Wisconsin's bankers are the definition of "community advocates" in all that you do every day to improve your local economy through your bank's products and services, as well as through your generous philanthropy of time and money. This column shares and celebrates the diverse backgrounds, experiences, perspectives, and innovation of some of the extraordinary bankers in this state.

undefinedThe following is a brief interview between WBA President and CEO Rose Oswald Poels and Highland State Bank President Mary Bomkamp.

Rose: How did you first get into the banking industry?
Mary: My banking career began in 1983 with Strong's Bank in Dodgeville, Wis. I found that my role as a loan processor was something I could grow into and fortunately I was given the opportunity to learn everything I could about lending and the banking industry. After two years I was offered a loan processing position in my hometown. I am still here 34 years later!

What is your favorite aspect of your role at your bank?
I enjoy the friendships with customers that develop working in a community bank. In many cases, I have customers from two or three generations of a family and have been with them through home purchases, autos, and now autos for their children.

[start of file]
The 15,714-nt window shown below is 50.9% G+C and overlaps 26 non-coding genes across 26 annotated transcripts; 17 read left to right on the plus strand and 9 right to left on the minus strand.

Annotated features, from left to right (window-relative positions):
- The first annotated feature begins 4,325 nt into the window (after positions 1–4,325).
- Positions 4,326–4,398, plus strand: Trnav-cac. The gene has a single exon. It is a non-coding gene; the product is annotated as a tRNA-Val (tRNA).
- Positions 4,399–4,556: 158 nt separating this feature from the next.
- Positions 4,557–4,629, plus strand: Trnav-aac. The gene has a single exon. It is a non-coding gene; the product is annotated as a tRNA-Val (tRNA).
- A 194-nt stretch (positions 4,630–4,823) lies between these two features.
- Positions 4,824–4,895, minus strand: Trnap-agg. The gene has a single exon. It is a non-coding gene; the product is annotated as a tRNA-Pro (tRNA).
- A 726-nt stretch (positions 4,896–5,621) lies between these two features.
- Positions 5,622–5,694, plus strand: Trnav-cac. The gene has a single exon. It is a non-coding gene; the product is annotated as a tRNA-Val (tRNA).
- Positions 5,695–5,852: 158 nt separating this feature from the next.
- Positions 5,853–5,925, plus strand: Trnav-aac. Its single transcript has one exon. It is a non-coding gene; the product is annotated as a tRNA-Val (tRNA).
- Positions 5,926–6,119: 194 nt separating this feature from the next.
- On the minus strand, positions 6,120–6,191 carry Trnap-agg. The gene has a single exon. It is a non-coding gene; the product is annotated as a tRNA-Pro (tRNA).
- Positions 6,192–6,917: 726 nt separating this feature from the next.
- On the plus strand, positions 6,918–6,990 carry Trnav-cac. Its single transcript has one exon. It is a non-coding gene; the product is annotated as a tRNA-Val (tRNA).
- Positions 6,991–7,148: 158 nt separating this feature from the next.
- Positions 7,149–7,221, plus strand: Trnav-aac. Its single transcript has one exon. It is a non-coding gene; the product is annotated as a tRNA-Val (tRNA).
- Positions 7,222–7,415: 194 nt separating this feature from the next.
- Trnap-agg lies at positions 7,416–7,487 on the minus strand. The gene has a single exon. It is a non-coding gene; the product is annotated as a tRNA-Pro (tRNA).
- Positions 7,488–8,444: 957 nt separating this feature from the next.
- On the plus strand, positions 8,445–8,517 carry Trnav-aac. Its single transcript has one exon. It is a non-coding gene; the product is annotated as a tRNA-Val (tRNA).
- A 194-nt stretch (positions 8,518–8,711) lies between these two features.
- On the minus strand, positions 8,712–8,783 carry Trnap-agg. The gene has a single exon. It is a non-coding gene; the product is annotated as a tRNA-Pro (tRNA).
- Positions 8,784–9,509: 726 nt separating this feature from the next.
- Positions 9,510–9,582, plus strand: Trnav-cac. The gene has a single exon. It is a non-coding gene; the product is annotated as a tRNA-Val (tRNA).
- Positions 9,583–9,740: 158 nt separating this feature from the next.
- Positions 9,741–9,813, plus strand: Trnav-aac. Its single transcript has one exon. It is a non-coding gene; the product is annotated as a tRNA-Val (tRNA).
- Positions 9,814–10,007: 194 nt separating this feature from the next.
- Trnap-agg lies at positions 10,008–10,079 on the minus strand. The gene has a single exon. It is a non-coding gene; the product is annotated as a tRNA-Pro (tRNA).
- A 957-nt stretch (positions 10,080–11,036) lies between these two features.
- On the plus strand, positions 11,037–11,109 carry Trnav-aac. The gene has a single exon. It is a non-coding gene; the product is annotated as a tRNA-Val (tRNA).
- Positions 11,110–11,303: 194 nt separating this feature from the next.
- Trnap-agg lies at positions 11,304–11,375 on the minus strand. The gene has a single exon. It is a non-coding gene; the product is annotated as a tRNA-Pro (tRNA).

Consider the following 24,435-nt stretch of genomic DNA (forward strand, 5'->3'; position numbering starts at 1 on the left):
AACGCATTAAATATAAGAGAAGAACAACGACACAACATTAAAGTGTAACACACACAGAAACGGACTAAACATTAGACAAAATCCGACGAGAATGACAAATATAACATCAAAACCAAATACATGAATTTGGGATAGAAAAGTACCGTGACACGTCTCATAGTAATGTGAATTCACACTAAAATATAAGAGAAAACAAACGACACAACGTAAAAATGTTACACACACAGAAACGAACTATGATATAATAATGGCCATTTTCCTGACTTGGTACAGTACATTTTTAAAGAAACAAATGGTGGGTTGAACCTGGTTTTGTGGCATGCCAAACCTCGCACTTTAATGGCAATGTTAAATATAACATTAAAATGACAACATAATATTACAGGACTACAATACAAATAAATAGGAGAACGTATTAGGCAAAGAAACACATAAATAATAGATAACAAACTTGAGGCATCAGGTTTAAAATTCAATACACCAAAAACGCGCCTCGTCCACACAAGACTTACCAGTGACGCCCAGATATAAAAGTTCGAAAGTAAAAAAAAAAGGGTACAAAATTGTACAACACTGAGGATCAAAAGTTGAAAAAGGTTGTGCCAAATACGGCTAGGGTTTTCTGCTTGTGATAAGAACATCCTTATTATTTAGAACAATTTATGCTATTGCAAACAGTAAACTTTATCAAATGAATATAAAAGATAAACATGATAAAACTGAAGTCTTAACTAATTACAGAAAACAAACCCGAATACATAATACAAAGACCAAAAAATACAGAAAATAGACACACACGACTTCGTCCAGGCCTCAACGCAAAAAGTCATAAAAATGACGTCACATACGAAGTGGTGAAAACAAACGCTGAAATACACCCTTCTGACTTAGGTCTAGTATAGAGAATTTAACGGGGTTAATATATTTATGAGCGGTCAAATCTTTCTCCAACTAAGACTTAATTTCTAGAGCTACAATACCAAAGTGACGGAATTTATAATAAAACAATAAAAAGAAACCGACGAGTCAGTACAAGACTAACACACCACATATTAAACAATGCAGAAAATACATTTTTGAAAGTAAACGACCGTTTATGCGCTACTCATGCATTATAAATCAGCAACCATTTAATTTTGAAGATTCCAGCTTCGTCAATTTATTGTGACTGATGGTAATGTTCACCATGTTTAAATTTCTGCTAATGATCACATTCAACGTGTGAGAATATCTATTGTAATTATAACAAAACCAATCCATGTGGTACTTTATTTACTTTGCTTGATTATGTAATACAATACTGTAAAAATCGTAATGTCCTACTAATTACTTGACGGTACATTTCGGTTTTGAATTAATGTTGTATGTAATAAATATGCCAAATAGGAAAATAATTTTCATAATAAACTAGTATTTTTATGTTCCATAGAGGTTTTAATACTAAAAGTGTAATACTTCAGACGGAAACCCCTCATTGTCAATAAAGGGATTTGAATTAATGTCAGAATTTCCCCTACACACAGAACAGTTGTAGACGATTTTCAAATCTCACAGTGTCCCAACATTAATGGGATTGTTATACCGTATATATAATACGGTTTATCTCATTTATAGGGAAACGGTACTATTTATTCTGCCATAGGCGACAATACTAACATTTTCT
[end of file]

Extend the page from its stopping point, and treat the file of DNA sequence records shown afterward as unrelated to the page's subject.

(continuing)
What do you wish the general public understood about the banking industry?
I wish the general public truly understood how community banks reinvest our depositors' money into loans that go back into the community helping to fund a new business, the expansion of a family farm, or construction of a new home. Sometimes I think people only look at pricing and don't see the whole picture.

Where do you believe the industry's greatest challenges are in the next three to five years?
Through the years banking has successfully weathered many challenges. Currently, keeping up with technology and the associated costs is very challenging. In order to maintain a secure internal network, we outsource with various third-party servicers for products and support and this all comes at a cost. In some cases, the cost of implementing a new product or service is cost-prohibitive. I also hope that the pace of mergers within the industry slows. I think it is starting to make customers question why they are so prevalent.

What are some of the most rewarding aspects of your work as a banker?
I have been the bank's president since 2008, and I am also a lender-there are many rewarding aspects of my job, so it is hard to pick just one! A few examples: working with a borrower from application to closing on a home purchase and seeing their nervous excitement when we finally get there; the borrower who recently sold her home after many years and came in to thank me for taking a chance on her so long ago; and knowing that sometimes a customer who has little need to borrow any longer just stops in to chat and catch up!

 

Do you know a banker who should be recognized as a Community Advocate for the work that they do? Nominate them today by emailing Rose